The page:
The Banking Crisis
However, the onset of the banking crisis from the summer of 2008 plunged the Union into a period of unprecedented turmoil within the sector as the Union moved into a defensive mode aimed at protecting members' jobs, terms and conditions against the backdrop of a severe contraction in the financial sector - which resulted in over 12,000 job losses as well as a lengthy pay freeze – as the landscape of Irish banking changed quite dramatically.
Of the six domestic banking institutions in existence at the start of 2008, only three remain: AIB and Permanent-TSB - which are, to all intents and purposes, completely State=owned; and Bank of Ireland which is 15% State-owned. Of the other three, EBS has been merged into AIB while Anglo Irish Bank and Irish Nationwide Building Society were nationalised and merged to form the Irish Bank Resolution Corporation (IBRC) on the basis that it would do no more new business and wind down by disposing of all assets by 2017. In the event the Oireachtas decided in 2013 to accelerate that process by liquidating the company as part of a wider arrangement to reschedule payments due to the European Central Bank for the IBRC's promissory notes. By the end of 2014, almost of all of the IBRC's loan book has been disposed of by the special liquidators (at a better price than had previously been expected) with the balance due to transfer to the National Asset Management Agency (NAMA) by the end of 2015. NAMA had been established in 2009 to acquire distressed assets from banks at a price well below their face value so that these insitutions could clean up their balance sheets in order to return to something closer to business as usual.
Of the foreign-owned institutions in existence in 2008, the National Irish Bank owned by Danske Bank Group has disappeared from the main street. Having finally shut down its personal and business banking operations in 2014, it now offers a niche corporate banking service (and all the more so following the decision in early 2015 to dispose of a substantal portion of its commercial loans to Bank of Ireland and Goldman Sachs. Nevertheless, Danske remains a significant presence in Northern Ireland - where, having rebranded the former Northern Bank, it remains as the institution least damaged by the crisis by virtue of its traditionally more prudent approach to lending. Unfortunately the same cannot be said of Royal Bank of Scotland and either ot its Irish subsidiaries, Ulster Bank or First Active Building Society which had been one of the first lenders to offer 100% mortgages. Although Ulster Bank had traditionally been a prudential lender, its entry into the RBS stable in 2000 - where it was joined by First Active in 2004 – led to a change in direction. With the First Active management team subsequently installed at the top of Ulster Bank, the lender began to develop a much more aggressive approach towards its competitors in terms of lending for major property development as well as more modest house purchases. The result was that the two RBS subsidiaries were particularly badly burned when the property boom came to an abrupt halt in 2008 - alongside the onset of the global banking crisis (which also had its roots in unsustainable property lending in the US).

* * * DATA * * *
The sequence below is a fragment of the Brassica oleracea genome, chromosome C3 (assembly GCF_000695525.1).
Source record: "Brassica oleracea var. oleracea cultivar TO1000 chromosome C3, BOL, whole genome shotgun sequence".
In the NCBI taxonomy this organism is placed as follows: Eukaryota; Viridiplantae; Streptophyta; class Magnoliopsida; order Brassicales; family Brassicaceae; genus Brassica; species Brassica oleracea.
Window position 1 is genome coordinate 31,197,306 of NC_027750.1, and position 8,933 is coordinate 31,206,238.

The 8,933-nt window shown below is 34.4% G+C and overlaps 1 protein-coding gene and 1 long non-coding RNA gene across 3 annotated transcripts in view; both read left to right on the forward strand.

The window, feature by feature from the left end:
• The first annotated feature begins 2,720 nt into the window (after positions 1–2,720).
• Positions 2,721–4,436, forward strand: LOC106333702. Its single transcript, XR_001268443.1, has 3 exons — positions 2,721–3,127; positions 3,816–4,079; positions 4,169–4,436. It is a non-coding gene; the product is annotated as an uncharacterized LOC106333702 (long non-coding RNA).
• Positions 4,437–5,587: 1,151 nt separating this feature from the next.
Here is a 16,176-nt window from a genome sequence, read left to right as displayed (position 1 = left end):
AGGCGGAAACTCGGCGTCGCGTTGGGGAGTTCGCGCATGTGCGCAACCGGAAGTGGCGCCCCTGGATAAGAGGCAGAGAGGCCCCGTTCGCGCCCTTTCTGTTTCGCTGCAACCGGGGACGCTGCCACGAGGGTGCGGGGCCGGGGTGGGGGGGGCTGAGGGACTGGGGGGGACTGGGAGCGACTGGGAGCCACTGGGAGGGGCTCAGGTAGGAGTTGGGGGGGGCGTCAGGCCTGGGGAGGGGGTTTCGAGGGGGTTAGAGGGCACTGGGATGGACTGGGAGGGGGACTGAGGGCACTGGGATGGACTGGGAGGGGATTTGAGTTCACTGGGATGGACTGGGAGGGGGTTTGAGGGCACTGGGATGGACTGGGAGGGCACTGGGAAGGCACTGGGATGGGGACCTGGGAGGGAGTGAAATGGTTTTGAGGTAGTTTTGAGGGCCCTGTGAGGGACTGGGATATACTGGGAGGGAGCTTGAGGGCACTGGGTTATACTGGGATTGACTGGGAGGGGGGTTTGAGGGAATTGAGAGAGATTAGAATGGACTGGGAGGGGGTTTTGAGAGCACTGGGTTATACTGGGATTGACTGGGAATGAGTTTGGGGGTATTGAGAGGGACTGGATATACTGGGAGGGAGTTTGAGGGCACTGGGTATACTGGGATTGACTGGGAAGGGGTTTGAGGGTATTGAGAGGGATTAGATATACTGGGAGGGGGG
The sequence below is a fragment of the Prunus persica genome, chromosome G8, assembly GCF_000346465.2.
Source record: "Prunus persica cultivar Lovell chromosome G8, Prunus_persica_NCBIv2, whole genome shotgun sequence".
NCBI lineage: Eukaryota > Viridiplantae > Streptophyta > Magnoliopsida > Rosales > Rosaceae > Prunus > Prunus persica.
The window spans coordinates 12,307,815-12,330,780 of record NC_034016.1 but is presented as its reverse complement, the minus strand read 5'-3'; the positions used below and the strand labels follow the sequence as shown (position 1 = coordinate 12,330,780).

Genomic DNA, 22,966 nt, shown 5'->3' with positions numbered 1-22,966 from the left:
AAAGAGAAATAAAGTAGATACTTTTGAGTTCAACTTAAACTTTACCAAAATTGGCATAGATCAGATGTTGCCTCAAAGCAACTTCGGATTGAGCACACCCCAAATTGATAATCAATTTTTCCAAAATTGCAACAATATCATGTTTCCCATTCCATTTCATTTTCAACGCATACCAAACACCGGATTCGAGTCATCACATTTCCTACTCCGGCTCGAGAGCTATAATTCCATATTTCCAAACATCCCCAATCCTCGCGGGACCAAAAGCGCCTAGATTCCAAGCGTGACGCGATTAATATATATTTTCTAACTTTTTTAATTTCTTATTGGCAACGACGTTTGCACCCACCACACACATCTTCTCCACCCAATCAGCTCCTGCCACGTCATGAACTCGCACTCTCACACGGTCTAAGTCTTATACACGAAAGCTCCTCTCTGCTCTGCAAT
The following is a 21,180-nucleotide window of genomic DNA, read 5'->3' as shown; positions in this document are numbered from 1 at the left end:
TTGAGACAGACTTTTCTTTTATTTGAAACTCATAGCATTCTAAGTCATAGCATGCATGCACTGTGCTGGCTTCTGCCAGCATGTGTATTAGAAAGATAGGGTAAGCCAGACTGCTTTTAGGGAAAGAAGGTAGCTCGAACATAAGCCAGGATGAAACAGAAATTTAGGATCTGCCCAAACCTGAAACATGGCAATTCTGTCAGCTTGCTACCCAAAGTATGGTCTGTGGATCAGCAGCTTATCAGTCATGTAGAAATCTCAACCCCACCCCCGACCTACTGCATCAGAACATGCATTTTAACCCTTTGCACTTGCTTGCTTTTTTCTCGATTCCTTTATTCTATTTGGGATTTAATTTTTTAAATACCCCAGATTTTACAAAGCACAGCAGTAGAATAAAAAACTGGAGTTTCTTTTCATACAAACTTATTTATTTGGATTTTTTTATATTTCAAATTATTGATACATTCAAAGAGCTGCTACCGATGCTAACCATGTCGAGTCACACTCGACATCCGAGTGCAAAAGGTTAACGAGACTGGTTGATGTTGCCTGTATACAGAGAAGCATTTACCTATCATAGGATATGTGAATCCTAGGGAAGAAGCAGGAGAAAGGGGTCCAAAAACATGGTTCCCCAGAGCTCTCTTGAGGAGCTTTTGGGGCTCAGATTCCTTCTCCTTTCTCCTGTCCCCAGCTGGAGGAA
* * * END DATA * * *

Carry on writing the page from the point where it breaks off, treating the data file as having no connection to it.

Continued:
An immediate consequence of the difficulties in the two RBS-owned lenders was the decision to merge First Active into Ulster Bank - with the loss of just under 1,000 jobs - setting in train a series of restructures which have continued into 2015 - involving a sucession of branch closures and the transfer of work to RBS facilities in the UK and beyond. However, the flow of job roles has not been completely in an outward direction. In February 2015 RBS announced the creation of 350 additional contact centre jobs in Belfast's Danesfort facility to undertake work for customers of RBS and NatWest as well as Ulster Bank.
All of the major retail banking groups have responded to the crisis by closing branches and accelerating the adoption of mobile phone and internet services. Although Bank of Ireland has stood out from the rest by implementing relatively few closures, its branch network is heavily dependent on on-site IT devices which customers are encouraged to use as an alternative to dealing directly with staff whose numbers have been correspondingly reduced. While most institutions that the roll-out of phone and internet services has been driven by customer demand, IBOA members in various employments have suggested that the adoption of these new channels has been forced upon customers by the run-down of traditional forms of interaction with the institutions and their staff.